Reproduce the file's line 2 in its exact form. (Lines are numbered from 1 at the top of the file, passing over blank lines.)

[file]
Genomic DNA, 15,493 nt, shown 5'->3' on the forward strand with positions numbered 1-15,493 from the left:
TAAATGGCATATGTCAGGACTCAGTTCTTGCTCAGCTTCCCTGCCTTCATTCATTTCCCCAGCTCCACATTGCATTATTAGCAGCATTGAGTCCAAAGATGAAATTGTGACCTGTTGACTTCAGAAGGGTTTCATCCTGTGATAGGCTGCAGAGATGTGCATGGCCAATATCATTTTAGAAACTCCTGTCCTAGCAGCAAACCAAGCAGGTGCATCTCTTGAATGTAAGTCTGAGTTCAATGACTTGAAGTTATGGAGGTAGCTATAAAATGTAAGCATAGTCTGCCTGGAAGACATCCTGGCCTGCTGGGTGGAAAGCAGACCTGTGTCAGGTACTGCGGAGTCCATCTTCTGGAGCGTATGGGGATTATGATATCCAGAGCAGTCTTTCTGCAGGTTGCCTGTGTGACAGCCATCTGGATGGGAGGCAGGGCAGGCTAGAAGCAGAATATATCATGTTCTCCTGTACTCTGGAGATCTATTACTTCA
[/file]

TAAATGGCATATGTCAGGACTCAGTTCTTGCTCAGCTTCCCTGCCTTCATTCATTTCCCCAGCTCCACATTGCATTATTAGCAGCATTGAGTCCAAAGATGAAATTGTGACCTGTTGACTTCAGAAGGGTTTCATCCTGTGATAGGCTGCAGAGATGTGCATGGCCAATATCATTTTAGAAACTCCTGTCCTAGCAGCAAACCAAGCAGGTGCATCTCTTGAATGTAAGTCTGAGTTCAATGACTTGAAGTTATGGAGGTAGCTATAAAATGTAAGCATAGTCTGCCTGGAAGACATCCTGGCCTGCTGGGTGGAAAGCAGACCTGTGTCAGGTACTGCGGAGTCCATCTTCTGGAGCGTATGGGGATTATGATATCCAGAGCAGTCTTTCTGCAGGTTGCCTGTGTGACAGCCATCTGGATGGGAGGCAGGGCAGGCTAGAAGCAGAATATATCATGTTCTCCTGTACTCTGGAGATCTATTACTTCA